How do we greet the news in a recent press release that the Care Quality Commission plans to get tougher with the regulation of care homes? A few years ago, I would have said “about time”, but now standing back from the problem I am not so sure this is the right way forward.
Older people and their relatives almost everywhere would confirm that residential care is very much seen as a choice of last resort. Their own eyes and noses are the only quality assessment tool they need to know that most residential care is not up to a standard they would choose if there were a better and more importantly, affordable alternative. For the lucky few there are some exceptionally good residential care homes with high standards of accommodation and qualified staff but this usually comes at premium fee rates. New models of provision, such as extracare housing, are still relatively new and not available in most areas nor to the majority of people.
So we are left with most residential care homes acting as warehouses for older people – they keep people warm and fed but have no aspiration to give people any kind of quality of life. Not surprisingly, even very frail older people are not keen to move in but nonetheless there are still queues at the door. This is driven by the weight of demographics and the inability of individuals, their relatives and Social Services to cope with people at home, especially those with dementia.
So why don’t things change for the better, given that the customers certainly want better quality, the staff much prefer to work in a positive environment and Social Services and the Regulators want to see improvement?
At the heart of the problems is the fact that the financial model of residential care is flawed and the social care model is based on dependency.
In financial terms, since 1991 when the rules were changed and means tested assessment was introduced, Central Government has progressively starved Social Services of funding for social care. Having been handed this poison chalice, Social Services have used their near monopoly purchasing power to dictate low fee levels, while simultaneously pushing up the care levels. In fairness to them they have little alternative.
Small homes became less able to spend money on property upgrading or staff training and have been progressively squeezed out of the market.
In the meantime, corporate providers using the economies of scale, provided larger homes and grew rapidly in the decades between 1985 and 2005. They were funded by bank borrowing “secured” by the promise of Government revenue and an endless supply of customers. They also had impossible-to-achieve revenue returns, as debt was leveraged up to build more and more homes.
Now, many of the big residential care companies are on the verge of insolvency due to the combination of high gearing and artificially low fee income. It is probably only the current low interest rates that keep them afloat. Quite what the emergency rescue package would be for a large residential care provider going bust – nobody knows. Hopefully the CQC have a contingency plan for this possibility. I suppose theoretically they would be refinanced by further extending their debt. This has already happened in several cases where “forced” mergers/acquisitions have taken place, but this cannot go on indefinitely.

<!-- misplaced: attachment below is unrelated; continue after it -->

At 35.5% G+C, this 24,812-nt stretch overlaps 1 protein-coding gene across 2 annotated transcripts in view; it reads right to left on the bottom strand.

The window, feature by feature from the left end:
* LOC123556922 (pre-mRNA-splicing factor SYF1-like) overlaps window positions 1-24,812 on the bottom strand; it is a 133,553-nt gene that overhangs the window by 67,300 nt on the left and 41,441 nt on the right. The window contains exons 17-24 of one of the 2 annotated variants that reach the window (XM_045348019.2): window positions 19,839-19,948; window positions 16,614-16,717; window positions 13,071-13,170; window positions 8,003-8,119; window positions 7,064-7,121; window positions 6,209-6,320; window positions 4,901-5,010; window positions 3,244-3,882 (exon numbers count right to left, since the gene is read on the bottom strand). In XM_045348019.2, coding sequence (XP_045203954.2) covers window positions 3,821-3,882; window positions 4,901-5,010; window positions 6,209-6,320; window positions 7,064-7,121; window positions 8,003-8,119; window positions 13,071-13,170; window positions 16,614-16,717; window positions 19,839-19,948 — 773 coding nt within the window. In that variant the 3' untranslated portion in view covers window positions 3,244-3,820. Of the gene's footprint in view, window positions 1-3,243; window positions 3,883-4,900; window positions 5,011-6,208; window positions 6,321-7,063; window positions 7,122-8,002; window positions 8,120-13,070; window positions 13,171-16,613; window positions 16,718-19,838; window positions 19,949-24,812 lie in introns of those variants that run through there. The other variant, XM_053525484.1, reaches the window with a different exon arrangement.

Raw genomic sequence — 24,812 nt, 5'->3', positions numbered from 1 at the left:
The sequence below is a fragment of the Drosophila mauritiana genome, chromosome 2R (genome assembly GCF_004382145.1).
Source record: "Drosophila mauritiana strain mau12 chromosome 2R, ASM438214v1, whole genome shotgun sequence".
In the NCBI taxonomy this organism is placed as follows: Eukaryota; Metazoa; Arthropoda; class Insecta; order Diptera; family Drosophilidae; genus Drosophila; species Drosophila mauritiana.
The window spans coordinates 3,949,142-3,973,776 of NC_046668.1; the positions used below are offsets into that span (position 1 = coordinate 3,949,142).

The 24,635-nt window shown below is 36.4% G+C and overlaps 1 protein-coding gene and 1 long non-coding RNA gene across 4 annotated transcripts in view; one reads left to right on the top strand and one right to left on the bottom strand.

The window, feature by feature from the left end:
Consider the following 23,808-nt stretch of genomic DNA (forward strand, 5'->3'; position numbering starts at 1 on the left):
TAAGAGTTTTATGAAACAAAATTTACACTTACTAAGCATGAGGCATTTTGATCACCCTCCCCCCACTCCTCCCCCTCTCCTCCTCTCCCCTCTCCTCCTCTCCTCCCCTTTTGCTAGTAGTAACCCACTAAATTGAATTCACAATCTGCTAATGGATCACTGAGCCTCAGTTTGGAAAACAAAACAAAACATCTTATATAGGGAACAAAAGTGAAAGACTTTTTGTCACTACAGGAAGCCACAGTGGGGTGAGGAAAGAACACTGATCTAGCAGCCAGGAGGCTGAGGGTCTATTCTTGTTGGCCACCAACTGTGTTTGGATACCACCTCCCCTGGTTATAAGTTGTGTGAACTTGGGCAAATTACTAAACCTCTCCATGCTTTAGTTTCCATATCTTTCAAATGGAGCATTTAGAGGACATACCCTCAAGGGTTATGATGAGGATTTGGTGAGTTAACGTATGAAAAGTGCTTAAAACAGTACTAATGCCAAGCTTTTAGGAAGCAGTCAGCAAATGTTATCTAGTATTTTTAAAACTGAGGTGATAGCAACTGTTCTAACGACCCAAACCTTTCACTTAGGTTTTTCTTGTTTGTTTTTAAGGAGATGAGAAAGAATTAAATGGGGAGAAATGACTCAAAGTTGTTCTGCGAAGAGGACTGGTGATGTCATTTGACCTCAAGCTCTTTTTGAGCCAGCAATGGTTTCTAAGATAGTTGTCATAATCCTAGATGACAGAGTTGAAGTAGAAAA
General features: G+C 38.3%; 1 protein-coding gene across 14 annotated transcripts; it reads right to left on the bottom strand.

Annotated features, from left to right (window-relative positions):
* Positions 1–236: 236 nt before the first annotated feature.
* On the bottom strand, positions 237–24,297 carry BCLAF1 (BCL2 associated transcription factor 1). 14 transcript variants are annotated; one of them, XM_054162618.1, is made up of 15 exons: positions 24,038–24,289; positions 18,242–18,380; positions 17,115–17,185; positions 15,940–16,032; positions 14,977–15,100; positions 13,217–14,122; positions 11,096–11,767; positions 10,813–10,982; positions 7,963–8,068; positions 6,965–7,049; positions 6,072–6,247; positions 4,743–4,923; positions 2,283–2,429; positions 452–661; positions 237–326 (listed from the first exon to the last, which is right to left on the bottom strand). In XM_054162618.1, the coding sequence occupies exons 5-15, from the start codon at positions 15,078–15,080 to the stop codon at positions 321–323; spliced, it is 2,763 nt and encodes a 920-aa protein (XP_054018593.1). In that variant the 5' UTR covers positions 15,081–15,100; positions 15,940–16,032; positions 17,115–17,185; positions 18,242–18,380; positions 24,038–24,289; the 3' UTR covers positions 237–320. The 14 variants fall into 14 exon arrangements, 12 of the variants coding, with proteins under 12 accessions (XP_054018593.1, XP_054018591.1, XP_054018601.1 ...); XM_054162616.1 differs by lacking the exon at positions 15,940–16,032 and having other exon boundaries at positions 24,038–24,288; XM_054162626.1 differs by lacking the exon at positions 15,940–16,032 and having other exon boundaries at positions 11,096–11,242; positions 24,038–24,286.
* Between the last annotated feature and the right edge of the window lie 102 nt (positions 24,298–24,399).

It is this background of inadequate (but unlikely to improve) Government funding and a highly leveraged, financially precarious residential care provision that no doubt stays the hand of tougher regulation. To close over 70 residential homes in the last 12 months sounds dramatic and indeed may well lead to an early death for many of the 700 residents who have been forced to move as a consequence. However, closure of 0.3% of the 24,000 residential care homes will make very little impact on the quality of life of the hundreds of thousands of older people living in residential care.
I am not against tougher regulation nor arguing these few homes should not have been closed. It is just that it fails to address the real issue which is the appalling quality of life which is offered to most elderly people living in residential care. If CQC wish to have a substantial, strategic and long term impact on quality outcomes, it can’t be through increased regulation and more home closures. Tighter regulation in itself only puts homes on the defensive and sets experienced regulatory staff on the opposite side of the quality debate to hard working and generally well intentioned care staff. CQC in its own press release acknowledges that the final sanction of home closure inevitably hastens the deaths of many of the residents who are forced to move out.
So the Care Quality Commission sits on the horns of a great dilemma – in one open hand it has the aspiration to improve quality of life, and the other hand is a closed fist which holds the hammer of regulation.
The Department of Health needs to acknowledge that regulation has done very little to improve residential care in the last thirty years. I was told by the Head of Regulation some years ago that their role was about compliance – well the evidence suggests that, that blinkered view hasn’t worked. The brief of the Care Quality Commission needs to be re-focused.
The way ahead lies in the opposite direction to tougher regulation. The CQC should champion good practice and facilitate learning and skills improvement throughout the residential and domiciliary care sector. This approach is about preventative health care and support to encourage an active later life. There is no shortage of residents, relatives and staff who would wish to travel this route. The alternative only leads to dissatisfaction and distress.
If we do nothing, the tougher regulation road can only lead to crisis. So enable the CQC turn around and walk the other way – take the high road of aspiration.
Don’t you agree inspiration is better than regulation?